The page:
According to the present invention, a cargo barrier in or for installation in an aircraft comprises a peripheral frame structure of rigid material and a cargo restraining net, the frame structure being, in the aircraft, attached to attachment points on the interior structure of the aircraft and the net being attached to attachment points on the frame structure, the frame structure and net, in use, forming a barrier across an interior space of the aircraft in order to restrain longitudinal movement of cargo within the aircraft.
The combination of net and rigid frame structure barrier disclosed in the present application has the advantages of lower weight, lower cost and increased operational flexibility over rigid bulkhead type barriers. At the same time, the use of such a barrier results in reduced radial loading on the aircraft attachment points when compared to the use of known net barriers, because the radial loading caused by distension of the net is first applied to a frame structure which alleviates this load. The use of a peripheral frame structure also provides the advantage that net attachments can be placed in the most effective positions for an efficient net design.
The frame structure may comprise separate sections which interconnect to form the frame structure, such an arrangement facilitating installation of the barrier inside the aircraft. Preferably hollow box sections are used which can provide resistance to twisting of the structure without an excessive weight penalty.
The interior space may be the upper deck of the aircraft between a deck floor and the interior of the upper fuselage.
The frame structure may be shaped to form a close fit with the fuselage and deck at the location of attachment and may in use be sealed therebetween and have a smoke barrier incorporated with the net.
The frame structure may be shaped to form, at the location of attachment, a close fit with the interior of the upper fuselage and extend below the deck floor.
At least part of the frame structure may be arcuate, as viewed from the face of the barrier, in order to better resist radial loading caused by distension of the cargo net.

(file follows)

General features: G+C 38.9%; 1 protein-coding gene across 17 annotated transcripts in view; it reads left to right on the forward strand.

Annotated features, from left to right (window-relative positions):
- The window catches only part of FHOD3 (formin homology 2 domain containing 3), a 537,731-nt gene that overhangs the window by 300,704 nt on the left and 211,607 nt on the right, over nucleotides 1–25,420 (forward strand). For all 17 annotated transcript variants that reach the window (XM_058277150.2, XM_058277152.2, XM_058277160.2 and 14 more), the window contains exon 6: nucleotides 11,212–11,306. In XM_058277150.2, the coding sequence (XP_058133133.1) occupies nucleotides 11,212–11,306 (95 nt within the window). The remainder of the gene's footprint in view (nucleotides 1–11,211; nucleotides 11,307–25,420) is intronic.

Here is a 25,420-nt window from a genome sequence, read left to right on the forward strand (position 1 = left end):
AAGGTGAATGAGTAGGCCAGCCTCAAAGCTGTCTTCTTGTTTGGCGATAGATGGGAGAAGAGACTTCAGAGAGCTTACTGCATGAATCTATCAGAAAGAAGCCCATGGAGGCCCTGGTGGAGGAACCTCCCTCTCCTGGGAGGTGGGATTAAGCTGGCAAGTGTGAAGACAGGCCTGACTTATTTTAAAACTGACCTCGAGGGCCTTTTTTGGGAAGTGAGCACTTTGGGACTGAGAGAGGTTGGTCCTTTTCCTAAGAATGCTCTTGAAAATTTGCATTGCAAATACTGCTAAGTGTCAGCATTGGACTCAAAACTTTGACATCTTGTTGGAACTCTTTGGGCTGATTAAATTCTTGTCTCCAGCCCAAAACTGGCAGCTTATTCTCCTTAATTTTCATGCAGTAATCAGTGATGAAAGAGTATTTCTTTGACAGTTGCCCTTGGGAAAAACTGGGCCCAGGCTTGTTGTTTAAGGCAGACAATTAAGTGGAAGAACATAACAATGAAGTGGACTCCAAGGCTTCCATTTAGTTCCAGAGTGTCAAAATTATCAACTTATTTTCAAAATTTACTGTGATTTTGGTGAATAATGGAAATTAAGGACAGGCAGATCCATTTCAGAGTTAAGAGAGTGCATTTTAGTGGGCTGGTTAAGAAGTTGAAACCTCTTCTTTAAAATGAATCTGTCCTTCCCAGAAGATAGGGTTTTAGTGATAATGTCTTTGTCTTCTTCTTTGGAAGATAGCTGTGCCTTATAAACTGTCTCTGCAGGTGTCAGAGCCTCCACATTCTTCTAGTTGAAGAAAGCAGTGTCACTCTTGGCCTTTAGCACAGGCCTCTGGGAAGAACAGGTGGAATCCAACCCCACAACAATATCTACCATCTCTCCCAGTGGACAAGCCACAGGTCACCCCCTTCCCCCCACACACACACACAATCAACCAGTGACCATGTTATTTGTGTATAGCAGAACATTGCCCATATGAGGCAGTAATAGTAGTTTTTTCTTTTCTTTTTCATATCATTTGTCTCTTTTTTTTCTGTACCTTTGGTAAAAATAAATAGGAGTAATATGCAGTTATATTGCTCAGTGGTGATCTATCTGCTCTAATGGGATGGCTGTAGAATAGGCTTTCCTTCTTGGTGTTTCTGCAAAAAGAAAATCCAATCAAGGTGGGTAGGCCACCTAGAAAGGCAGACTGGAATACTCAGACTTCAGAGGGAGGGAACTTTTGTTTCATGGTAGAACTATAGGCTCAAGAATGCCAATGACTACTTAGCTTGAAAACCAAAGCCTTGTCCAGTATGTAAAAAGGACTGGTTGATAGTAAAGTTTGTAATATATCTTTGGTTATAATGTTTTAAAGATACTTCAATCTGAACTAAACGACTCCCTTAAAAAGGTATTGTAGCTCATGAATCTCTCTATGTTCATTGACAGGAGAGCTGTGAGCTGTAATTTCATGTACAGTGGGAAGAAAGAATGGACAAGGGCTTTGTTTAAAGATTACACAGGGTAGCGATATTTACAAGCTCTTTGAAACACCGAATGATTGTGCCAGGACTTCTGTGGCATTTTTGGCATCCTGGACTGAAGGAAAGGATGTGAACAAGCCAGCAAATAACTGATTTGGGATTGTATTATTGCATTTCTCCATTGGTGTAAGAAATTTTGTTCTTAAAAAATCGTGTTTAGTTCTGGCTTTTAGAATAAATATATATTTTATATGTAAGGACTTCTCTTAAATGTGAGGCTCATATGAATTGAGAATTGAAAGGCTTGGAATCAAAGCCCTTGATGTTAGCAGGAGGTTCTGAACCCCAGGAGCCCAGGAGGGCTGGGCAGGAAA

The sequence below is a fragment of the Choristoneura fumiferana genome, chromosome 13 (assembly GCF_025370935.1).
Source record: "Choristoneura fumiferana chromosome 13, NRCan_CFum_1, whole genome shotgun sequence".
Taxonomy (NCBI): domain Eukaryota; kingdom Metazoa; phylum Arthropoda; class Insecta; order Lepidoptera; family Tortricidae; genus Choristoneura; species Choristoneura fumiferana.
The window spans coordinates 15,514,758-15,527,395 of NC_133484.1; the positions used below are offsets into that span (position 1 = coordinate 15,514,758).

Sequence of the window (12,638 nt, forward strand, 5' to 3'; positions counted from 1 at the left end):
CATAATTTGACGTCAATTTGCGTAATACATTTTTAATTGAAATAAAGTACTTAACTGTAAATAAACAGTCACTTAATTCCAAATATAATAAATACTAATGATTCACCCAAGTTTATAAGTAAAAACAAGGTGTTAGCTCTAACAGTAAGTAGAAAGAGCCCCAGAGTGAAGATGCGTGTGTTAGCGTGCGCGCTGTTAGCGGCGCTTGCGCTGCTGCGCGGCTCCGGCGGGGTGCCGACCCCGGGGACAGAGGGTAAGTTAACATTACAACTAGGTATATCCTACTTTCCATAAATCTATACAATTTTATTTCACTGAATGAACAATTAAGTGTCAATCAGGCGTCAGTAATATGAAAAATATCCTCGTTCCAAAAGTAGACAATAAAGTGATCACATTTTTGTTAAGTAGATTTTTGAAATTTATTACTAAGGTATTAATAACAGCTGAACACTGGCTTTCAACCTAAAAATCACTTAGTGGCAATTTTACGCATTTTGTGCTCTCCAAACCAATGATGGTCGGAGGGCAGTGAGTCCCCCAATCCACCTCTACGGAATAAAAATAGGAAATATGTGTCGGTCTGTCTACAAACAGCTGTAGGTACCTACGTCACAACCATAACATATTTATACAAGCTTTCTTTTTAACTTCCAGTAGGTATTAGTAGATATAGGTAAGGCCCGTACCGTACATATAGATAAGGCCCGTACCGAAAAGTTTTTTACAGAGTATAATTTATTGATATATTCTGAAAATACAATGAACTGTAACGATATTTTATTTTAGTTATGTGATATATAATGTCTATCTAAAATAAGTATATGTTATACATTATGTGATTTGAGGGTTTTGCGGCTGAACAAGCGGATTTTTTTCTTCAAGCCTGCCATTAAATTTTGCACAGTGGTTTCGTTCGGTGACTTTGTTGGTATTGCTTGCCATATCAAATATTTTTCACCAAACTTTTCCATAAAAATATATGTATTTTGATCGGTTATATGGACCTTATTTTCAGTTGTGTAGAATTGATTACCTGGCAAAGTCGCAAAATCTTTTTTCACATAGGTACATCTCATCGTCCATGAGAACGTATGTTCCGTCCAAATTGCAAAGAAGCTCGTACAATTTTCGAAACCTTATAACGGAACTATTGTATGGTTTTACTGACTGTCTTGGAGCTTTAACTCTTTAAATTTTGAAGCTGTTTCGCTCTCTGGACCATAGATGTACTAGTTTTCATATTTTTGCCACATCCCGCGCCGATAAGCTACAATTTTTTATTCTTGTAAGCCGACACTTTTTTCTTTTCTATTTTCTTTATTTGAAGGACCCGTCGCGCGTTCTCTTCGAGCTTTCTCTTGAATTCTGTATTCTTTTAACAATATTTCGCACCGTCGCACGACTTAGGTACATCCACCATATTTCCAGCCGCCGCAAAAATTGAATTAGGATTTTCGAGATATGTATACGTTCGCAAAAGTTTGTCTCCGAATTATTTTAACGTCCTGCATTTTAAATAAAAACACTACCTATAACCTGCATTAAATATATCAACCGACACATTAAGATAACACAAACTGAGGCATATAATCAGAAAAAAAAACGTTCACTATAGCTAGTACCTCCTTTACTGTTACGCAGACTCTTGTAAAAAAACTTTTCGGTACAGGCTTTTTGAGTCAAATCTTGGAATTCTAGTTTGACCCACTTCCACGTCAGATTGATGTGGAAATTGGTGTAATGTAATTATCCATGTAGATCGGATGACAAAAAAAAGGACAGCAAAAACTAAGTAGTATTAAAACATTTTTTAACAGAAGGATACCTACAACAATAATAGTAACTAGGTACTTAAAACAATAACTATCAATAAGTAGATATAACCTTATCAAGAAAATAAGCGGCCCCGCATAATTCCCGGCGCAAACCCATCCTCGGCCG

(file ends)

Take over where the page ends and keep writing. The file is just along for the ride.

The net may comprise materials that have a low extension at breaking point such as metallic cables or plastics fibre cables (such as aramid fibre cables). Such a barrier allows undesirable longitudinal distension of the net to be reduced, while still providing the aircraft attachment points with protection from the increase in radial loading that the use of such low extension materials inevitably causes.
An embodiment of the invention will now be described, by way of example, with reference to the accompanying, diagrammatic and not to scale, drawings, in which:
If longitudinal cargo movement occurs with this known net barrier, loading of the net barrier 1 results and the net barrier 1 distends from its normal position 7 to a longitudinally distended position 8 by a distance X, as shown in
As shown in
In the embodiment shown in
If desired, the frame structure 10 can be sealed against the existing inner fuselage surfaces and floor panels of the aircraft in order to provide a smoke-proof seal when a smoke barrier (not shown) is incorporated alongside the net.
The frame structure 10 should have a high resistance to twisting, in order to avoid imposing high radial loads to the airframe as a result of the couple generated by the difference between the loading and the restraint planes. Preferably this is achieved by utilizing frame structure members 13, 14 of hollow box structure, though where the members are curved it is likely that they will be formed as a fabrication, rather than an extruded section.
Preferably the members 13, 14 will be made in sections 15 in order to facilitate installation of the frame structure in the aircraft. If the layout of the frame structure is as shown in
The attachment points 12 for the net 11 are located around the inner periphery of the frame structure 10. Separating the net attachments 12 from the aircraft structure gives the potential to have adjustable or alternative positions for them. This may be useful for accommodating different and potentially more effective net layouts for different cargoes with a minimum of engineering intervention. For example, it would be possible to increase the number of net attachments combined with a greater number of closer pitch, lighter duty, net members, thus spreading the load more evenly into the frame.
Referring now to